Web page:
[Stable Update] 2020-12-30 - Kernels, KDE, Cinnamon, LibreOffice, Python 3.9, Mesa 20.3.1

Hello. The update dialog is asking me to do the following:

[ALPM-SCRIPTLET] >>please run /usr/bin/cups-genppdupdate
[ALPM-SCRIPTLET] >>and restart cups daemon

I tried opening a terminal and entering the command:


And I received:

No Gutenprint PPD files to update.

And then I entered:

restart cups daemon

And I received:

bash: restart: command not found

How should I proceed?

Do I need to follow this first

and then do what the ALPM-SCRIPTLET says?

Thank you.

warning: sndio: local (20180120-1) is newer than community (1.7.0-3)

their version numbers seem rather different. should I force downgrade, because it may be actually upgrade afterall?

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Installed it. How do I use it? reb[tab] only summoned “reboot” to cli :smiley: is there a command I can actually run to detect the need?

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Had the same issue. Turns out it is checkrebuild instead of rebuildcheck or whateva :sweat_smile:

It should trigger by itself as a post upgrade hook anyway I think.

Thats not a command per se, just thing to do for you. To restart cups:

$ systemctl restart cups

If you’ve already rebooted, that would be moot though.

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[deemon@Zen ~]$ checkrebuild 
foreign	codelite
foreign	gns3-converter
foreign	gns3-gui
foreign	gns3-server
foreign	libselinux
foreign	libunity
foreign	packettracer
foreign	piper-git
foreign	python-aiohttp-cors-gns3
foreign	python-aiohttp-gns3
foreign	python-async-timeout-gns3
foreign	python-multidict-gns3
foreign	python-prompt_toolkit-gns3
foreign	python-sentry_sdk
foreign	python-zipstream-gns3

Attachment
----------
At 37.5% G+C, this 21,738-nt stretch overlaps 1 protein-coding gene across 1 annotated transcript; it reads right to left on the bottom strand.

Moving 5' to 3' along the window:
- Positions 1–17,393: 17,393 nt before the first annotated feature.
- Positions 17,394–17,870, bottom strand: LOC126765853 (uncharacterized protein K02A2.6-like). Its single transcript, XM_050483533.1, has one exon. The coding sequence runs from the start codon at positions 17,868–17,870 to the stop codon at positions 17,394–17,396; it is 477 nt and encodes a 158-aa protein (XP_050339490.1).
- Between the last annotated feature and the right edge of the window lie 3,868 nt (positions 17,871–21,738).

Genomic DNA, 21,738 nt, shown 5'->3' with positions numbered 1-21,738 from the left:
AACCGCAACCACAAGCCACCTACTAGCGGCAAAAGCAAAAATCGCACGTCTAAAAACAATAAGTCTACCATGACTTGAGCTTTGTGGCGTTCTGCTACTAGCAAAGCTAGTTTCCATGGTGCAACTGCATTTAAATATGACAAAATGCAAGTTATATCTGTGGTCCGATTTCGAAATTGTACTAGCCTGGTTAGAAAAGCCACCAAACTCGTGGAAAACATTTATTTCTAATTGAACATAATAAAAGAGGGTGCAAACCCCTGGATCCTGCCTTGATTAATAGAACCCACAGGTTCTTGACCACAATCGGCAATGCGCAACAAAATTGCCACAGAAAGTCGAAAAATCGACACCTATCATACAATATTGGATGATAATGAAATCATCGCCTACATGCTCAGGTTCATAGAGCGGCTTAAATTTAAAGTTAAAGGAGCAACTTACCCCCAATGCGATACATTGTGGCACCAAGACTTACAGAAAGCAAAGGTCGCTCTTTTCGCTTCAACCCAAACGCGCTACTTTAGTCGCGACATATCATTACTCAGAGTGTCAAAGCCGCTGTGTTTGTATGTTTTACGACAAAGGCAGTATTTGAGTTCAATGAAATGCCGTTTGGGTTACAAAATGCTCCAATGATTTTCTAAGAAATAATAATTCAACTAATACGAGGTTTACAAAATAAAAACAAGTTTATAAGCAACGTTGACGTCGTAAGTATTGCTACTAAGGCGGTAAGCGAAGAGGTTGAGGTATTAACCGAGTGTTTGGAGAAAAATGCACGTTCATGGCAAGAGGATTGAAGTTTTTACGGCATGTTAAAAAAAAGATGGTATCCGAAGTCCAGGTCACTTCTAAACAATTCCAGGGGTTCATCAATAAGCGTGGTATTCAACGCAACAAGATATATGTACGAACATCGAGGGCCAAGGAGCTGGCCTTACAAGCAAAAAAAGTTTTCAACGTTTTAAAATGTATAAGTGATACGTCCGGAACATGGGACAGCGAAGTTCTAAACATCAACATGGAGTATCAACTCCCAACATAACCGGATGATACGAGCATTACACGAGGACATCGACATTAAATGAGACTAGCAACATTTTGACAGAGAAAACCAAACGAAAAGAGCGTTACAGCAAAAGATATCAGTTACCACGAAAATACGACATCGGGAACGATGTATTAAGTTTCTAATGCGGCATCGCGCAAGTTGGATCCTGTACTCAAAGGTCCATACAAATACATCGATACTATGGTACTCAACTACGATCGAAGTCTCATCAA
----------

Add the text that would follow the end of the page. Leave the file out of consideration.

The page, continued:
foreign	wattman-gtk-git
foreign	zoom
[deemon@Zen ~]$ checkrebuild --help
/usr/bin/checkrebuild: illegal option -- -

now what? what does it mean? that I should upgrade all those packages or just that it detected and checked those packages? also there is no help available :smiley:

edit: testcase… started zoom and it started just fine without any rebuild need.

Yeah, that utility just does what it’s name says, it checks. Now I think you have to rebuild those packages. Like in manually reinstalling them the same way you did before.

Also apparently sometimes it flags some packages like needing a rebuild, but it isn’t the case. So it’s up to encountering a problem or not I guess…

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For each of the lines, for each packasge, you nead to tun pamac build.

For example:

pamac build codelite

Or that’s what I had to do anyway.

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Did rebuild couple of them. Only some of them disappeared from the next checkrebuild (codelite), some remained there even after clean rebuild (zoom).

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I have read, somewhere on the forums, that it can happen that they don’t disappear. I don’t know why this happens. But if they disappear this is what you want and all’s good. (AFAIK anyway.)

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Normal booting using 5.10 kernel wasn’t possible till today. Had to choose manually 5.9.